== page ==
This week, the U.S. Department of Labor announced a settlement in our pay discrimination lawsuit against one of the largest pharmaceutical companies in the world, AstraZeneca. The company is a federal contractor that receives more than $2 billion to supply drugs and medical equipment to VA hospitals and centers across the country.
The Labor Department’s Office of Federal Contract Compliance Programs found in its investigation that the company was discriminating against women by paying some of their female sales associates, on average, $1,700 less per year than men doing the same job. One hundred and twenty four AZ saleswomen will share in the $250,000 settlement.
Many of the women had no idea they were experiencing discrimination. That’s not surprising. How would they know what their male counterparts were making?
The long-term impact of this case is significant for the company: AZ has agreed to re-examine pay practices in offices across 13 states and DC. The company’s management has committed to correcting any problems that are found.
But this case is instructive on a larger scale, because it reminds us that solving the pay gap requires strong enforcement so businesses that do play by the rules and treat workers fairly don’t have to compete against those who do not.
To close the pay gap we need a better way to collect good data from employers so we can identify and root out discrimination. Better regulations regarding pay secrecy would allow women to talk openly about their salaries without fear of retaliation. And we must educate workers about their rights and employers of their obligations.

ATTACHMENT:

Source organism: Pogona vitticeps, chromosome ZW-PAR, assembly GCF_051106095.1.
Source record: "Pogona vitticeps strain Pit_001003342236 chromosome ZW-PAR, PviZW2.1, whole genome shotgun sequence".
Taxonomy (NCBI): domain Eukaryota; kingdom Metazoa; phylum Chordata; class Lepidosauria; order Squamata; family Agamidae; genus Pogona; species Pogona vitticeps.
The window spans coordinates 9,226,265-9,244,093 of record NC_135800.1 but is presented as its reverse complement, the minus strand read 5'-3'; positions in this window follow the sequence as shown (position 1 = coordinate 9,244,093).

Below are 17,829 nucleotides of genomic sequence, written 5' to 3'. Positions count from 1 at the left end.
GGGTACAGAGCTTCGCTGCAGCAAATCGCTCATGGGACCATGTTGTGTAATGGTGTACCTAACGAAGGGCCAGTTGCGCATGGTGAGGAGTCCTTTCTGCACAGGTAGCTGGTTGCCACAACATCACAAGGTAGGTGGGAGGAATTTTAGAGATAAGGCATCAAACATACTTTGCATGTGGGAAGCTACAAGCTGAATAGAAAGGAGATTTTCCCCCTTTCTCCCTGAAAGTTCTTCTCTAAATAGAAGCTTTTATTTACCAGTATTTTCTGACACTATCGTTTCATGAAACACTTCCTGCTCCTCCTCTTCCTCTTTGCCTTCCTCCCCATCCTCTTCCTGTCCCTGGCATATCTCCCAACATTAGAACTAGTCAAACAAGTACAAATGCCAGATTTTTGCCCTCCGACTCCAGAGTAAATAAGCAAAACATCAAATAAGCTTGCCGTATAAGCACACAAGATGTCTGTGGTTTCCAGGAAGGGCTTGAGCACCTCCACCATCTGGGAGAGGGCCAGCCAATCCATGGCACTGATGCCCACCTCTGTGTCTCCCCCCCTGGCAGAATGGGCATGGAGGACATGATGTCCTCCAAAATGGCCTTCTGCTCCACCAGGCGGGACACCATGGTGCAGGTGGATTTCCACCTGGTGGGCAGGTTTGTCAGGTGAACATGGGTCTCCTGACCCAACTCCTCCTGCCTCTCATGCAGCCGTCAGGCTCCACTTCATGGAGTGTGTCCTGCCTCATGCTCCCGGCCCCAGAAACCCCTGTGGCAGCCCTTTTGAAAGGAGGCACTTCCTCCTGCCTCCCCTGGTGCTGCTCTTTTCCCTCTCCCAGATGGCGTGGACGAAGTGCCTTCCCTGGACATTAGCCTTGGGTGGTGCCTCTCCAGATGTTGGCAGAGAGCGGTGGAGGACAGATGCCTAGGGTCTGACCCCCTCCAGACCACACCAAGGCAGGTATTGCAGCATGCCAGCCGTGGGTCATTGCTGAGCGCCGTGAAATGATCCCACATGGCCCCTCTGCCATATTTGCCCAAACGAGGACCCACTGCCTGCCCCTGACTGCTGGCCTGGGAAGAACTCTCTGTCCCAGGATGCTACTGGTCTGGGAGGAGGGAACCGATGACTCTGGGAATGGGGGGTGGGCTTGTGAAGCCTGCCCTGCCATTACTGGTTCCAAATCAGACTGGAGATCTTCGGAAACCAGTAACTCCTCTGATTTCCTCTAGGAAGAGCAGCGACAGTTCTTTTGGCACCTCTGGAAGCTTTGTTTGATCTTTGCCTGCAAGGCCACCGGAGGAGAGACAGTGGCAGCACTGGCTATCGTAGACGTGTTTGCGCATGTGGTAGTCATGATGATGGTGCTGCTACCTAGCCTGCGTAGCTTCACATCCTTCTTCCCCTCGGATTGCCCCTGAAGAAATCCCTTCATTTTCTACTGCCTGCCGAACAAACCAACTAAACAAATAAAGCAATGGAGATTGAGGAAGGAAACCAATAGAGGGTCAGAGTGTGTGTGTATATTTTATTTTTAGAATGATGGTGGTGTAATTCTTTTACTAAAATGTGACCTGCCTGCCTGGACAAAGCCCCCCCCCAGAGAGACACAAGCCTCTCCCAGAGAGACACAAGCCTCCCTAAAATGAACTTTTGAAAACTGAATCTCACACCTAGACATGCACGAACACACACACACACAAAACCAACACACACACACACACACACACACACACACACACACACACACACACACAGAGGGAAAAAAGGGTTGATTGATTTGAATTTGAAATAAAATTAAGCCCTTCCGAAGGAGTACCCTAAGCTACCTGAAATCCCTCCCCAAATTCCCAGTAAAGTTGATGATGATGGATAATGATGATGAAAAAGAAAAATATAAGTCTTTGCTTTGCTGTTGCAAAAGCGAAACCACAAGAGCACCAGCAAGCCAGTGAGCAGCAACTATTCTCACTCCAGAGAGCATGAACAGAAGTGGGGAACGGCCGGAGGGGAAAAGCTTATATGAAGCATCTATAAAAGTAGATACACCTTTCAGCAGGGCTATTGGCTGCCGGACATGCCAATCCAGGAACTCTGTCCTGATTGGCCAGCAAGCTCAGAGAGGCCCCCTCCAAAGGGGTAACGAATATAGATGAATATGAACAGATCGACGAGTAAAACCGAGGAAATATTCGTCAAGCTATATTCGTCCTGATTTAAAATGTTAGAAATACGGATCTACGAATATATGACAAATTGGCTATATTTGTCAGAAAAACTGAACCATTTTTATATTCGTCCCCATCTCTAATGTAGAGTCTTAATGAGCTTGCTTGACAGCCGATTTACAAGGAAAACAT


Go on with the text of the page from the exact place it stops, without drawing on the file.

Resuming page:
We’re tackling this problem from, well, A to Z. The OFCCP is aggressively going after employers who discriminate and making enforcement a top priority. The agency is proposing the creation of a new data tool to improve our ability to identify bad actors. We’re also updating our regulations and supporting legislative efforts to strengthen protections for workers.
The Women’s Bureau has been reaching out to researchers, experts, community groups, business leaders and workers to develop educational materials and find common sense solutions.
And we’ve both teamed up with our colleagues at the White House, Equal Employment Opportunity Commission, Department of Justice and Office of Personnel Management to address these issues in other ways as well.
The problem of pay equity is not a new one. Forty-eight years after President Kennedy signed the Equal Pay Act, women in America still earn, on average, 81 cents for every dollar earned by a man. Over a lifetime women stand to lose an average of $380,000 because of the pay gap. We’ve written about it before and will keep writing and blogging and tweeting and talking about it until the gap is closed for good.
The outcome for the AZ workers is an important step forward in our efforts. We are committed to making equal pay a reality for everyone.
Shiu is the Director of OFCCP and Manzano-Díaz is the Director of the Women’s Bureau. Both represent DOL on President Obama’s National Equal Pay Enforcement Task Force.